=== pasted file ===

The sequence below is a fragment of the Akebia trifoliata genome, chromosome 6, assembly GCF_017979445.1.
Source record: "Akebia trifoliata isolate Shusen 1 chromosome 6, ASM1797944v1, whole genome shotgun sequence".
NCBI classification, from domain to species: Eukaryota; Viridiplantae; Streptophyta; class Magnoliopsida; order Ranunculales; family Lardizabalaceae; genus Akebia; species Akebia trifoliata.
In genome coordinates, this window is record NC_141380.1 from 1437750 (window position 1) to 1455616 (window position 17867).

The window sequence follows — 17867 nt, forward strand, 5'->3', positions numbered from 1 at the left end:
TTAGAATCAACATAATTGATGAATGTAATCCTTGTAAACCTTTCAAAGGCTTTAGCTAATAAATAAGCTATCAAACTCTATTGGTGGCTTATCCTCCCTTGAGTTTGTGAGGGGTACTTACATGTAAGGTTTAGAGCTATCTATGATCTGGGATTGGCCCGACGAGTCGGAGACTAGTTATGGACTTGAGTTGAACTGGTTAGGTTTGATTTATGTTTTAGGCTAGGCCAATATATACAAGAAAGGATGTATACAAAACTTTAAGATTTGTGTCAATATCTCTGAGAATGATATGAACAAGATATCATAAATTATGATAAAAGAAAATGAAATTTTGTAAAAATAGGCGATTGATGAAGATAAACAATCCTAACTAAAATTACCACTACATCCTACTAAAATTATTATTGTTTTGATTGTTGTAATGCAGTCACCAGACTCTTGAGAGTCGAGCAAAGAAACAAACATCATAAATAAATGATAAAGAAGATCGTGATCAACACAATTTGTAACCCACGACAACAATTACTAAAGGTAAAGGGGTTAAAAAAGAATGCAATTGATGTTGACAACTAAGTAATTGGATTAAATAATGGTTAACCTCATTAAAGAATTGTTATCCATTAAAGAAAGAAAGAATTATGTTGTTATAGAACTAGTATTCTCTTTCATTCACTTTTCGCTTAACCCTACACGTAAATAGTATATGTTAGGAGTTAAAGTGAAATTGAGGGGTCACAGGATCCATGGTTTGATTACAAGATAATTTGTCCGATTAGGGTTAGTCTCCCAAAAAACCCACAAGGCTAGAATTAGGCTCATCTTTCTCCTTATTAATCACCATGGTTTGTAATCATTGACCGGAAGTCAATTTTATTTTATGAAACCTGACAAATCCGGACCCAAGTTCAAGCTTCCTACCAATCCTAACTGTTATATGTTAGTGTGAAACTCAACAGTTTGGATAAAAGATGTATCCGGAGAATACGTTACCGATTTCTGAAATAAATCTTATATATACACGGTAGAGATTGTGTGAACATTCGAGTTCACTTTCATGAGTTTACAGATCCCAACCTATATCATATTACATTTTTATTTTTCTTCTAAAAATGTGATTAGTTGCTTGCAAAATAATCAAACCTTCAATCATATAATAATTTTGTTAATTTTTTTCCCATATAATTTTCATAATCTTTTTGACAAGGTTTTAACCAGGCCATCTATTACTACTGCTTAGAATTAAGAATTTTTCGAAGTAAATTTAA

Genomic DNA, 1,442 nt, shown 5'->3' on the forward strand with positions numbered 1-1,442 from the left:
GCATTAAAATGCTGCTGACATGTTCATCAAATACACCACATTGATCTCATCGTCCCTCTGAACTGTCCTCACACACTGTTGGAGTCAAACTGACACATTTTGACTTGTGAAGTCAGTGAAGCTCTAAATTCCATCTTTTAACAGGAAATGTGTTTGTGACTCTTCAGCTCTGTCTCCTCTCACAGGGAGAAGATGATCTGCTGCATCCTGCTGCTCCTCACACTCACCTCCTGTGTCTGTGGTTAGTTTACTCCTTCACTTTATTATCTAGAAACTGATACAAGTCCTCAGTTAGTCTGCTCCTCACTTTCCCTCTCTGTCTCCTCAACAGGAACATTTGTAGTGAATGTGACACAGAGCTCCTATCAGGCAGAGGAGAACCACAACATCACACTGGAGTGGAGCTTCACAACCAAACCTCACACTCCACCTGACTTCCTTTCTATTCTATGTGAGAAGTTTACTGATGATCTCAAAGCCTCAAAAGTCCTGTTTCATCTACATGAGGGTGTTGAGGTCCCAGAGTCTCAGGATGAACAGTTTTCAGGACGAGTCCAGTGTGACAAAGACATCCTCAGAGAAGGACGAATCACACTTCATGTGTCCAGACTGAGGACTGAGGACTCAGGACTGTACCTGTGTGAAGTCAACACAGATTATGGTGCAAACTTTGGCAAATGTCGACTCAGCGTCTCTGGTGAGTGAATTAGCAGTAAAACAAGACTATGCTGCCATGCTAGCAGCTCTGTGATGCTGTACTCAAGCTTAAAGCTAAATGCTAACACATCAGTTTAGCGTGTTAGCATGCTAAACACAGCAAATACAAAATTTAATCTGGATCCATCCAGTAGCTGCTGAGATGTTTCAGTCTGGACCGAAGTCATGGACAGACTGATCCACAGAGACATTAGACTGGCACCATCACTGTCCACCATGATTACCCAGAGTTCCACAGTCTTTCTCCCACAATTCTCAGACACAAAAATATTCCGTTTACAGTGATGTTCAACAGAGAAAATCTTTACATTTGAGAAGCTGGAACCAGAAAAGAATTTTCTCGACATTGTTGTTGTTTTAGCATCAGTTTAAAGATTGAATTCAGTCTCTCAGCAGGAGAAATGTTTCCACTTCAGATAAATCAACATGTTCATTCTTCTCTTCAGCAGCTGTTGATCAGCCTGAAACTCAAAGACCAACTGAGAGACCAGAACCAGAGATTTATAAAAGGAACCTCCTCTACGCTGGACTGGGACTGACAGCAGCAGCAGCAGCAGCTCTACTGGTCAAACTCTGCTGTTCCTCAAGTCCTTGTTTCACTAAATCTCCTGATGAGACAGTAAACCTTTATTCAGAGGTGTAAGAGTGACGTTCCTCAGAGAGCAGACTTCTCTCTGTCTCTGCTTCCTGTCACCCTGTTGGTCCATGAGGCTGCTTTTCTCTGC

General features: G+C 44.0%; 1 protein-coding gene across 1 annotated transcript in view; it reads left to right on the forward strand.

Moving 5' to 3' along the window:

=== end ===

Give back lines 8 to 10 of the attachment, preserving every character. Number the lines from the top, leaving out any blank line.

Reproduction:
GCATTAAAATGCTGCTGACATGTTCATCAAATACACCACATTGATCTCATCGTCCCTCTGAACTGTCCTCACACACTGTTGGAGTCAAACTGACACATTTTGACTTGTGAAGTCAGTGAAGCTCTAAATTCCATCTTTTAACAGGAAATGTGTTTGTGACTCTTCAGCTCTGTCTCCTCTCACAGGGAGAAGATGATCTGCTGCATCCTGCTGCTCCTCACACTCACCTCCTGTGTCTGTGGTTAGTTTACTCCTTCACTTTATTATCTAGAAACTGATACAAGTCCTCAGTTAGTCTGCTCCTCACTTTCCCTCTCTGTCTCCTCAACAGGAACATTTGTAGTGAATGTGACACAGAGCTCCTATCAGGCAGAGGAGAACCACAACATCACACTGGAGTGGAGCTTCACAACCAAACCTCACACTCCACCTGACTTCCTTTCTATTCTATGTGAGAAGTTTACTGATGATCTCAAAGCCTCAAAAGTCCTGTTTCATCTACATGAGGGTGTTGAGGTCCCAGAGTCTCAGGATGAACAGTTTTCAGGACGAGTCCAGTGTGACAAAGACATCCTCAGAGAAGGACGAATCACACTTCATGTGTCCAGACTGAGGACTGAGGACTCAGGACTGTACCTGTGTGAAGTCAACACAGATTATGGTGCAAACTTTGGCAAATGTCGACTCAGCGTCTCTGGTGAGTGAATTAGCAGTAAAACAAGACTATGCTGCCATGCTAGCAGCTCTGTGATGCTGTACTCAAGCTTAAAGCTAAATGCTAACACATCAGTTTAGCGTGTTAGCATGCTAAACACAGCAAATACAAAATTTAATCTGGATCCATCCAGTAGCTGCTGAGATGTTTCAGTCTGGACCGAAGTCATGGACAGACTGATCCACAGAGACATTAGACTGGCACCATCACTGTCCACCATGATTACCCAGAGTTCCACAGTCTTTCTCCCACAATTCTCAGACACAAAAATATTCCGTTTACAGTGATGTTCAACAGAGAAAATCTTTACATTTGAGAAGCTGGAACCAGAAAAGAATTTTCTCGACATTGTTGTTGTTTTAGCATCAGTTTAAAGATTGAATTCAGTCTCTCAGCAGGAGAAATGTTTCCACTTCAGATAAATCAACATGTTCATTCTTCTCTTCAGCAGCTGTTGATCAGCCTGAAACTCAAAGACCAACTGAGAGACCAGAACCAGAGATTTATAAAAGGAACCTCCTCTACGCTGGACTGGGACTGACAGCAGCAGCAGCAGCAGCTCTACTGGTCAAACTCTGCTGTTCCTCAAGTCCTTGTTTCACTAAATCTCCTGATGAGACAGTAAACCTTTATTCAGAGGTGTAAGAGTGACGTTCCTCAGAGAGCAGACTTCTCTCTGTCTCTGCTTCCTGTCACCCTGTTGGTCCATGAGGCTGCTTTTCTCTGC

General features: G+C 44.0%; 1 protein-coding gene across 1 annotated transcript in view; it reads left to right on the forward strand.

Moving 5' to 3' along the window: